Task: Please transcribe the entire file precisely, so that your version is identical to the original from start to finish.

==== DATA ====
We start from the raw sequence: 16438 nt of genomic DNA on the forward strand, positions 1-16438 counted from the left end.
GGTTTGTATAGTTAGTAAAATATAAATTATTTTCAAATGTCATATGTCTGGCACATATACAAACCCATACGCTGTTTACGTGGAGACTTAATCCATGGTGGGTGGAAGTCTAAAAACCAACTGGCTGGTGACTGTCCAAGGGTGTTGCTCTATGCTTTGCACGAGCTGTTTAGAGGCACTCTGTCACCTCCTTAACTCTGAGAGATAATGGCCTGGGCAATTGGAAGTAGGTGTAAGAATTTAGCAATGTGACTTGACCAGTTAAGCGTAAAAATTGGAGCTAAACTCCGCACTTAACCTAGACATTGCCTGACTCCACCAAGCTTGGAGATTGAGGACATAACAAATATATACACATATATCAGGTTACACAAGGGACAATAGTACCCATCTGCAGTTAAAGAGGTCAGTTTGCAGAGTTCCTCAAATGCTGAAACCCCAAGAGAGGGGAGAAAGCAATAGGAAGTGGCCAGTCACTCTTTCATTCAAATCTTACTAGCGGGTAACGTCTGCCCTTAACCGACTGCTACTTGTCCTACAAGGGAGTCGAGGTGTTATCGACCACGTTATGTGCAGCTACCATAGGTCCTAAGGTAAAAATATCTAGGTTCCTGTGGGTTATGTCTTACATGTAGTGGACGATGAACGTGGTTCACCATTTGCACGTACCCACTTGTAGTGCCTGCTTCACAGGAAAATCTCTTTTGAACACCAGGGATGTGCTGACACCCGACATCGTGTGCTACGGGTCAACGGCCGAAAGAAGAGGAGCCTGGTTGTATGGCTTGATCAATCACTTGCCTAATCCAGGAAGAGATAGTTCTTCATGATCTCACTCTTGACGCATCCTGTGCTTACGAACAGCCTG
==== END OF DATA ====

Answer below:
We start from the raw sequence: 16438 nt of genomic DNA on the forward strand, positions 1-16438 counted from the left end.
GGTTTGTATAGTTAGTAAAATATAAATTATTTTCAAATGTCATATGTCTGGCACATATACAAACCCATACGCTGTTTACGTGGAGACTTAATCCATGGTGGGTGGAAGTCTAAAAACCAACTGGCTGGTGACTGTCCAAGGGTGTTGCTCTATGCTTTGCACGAGCTGTTTAGAGGCACTCTGTCACCTCCTTAACTCTGAGAGATAATGGCCTGGGCAATTGGAAGTAGGTGTAAGAATTTAGCAATGTGACTTGACCAGTTAAGCGTAAAAATTGGAGCTAAACTCCGCACTTAACCTAGACATTGCCTGACTCCACCAAGCTTGGAGATTGAGGACATAACAAATATATACACATATATCAGGTTACACAAGGGACAATAGTACCCATCTGCAGTTAAAGAGGTCAGTTTGCAGAGTTCCTCAAATGCTGAAACCCCAAGAGAGGGGAGAAAGCAATAGGAAGTGGCCAGTCACTCTTTCATTCAAATCTTACTAGCGGGTAACGTCTGCCCTTAACCGACTGCTACTTGTCCTACAAGGGAGTCGAGGTGTTATCGACCACGTTATGTGCAGCTACCATAGGTCCTAAGGTAAAAATATCTAGGTTCCTGTGGGTTATGTCTTACATGTAGTGGACGATGAACGTGGTTCACCATTTGCACGTACCCACTTGTAGTGCCTGCTTCACAGGAAAATCTCTTTTGAACACCAGGGATGTGCTGACACCCGACATCGTGTGCTACGGGTCAACGGCCGAAAGAAGAGGAGCCTGGTTGTATGGCTTGATCAATCACTTGCCTAATCCAGGAAGAGATAGTTCTTCATGATCTCACTCTTGACGCATCCTGTGCTTACGAACAGCCTG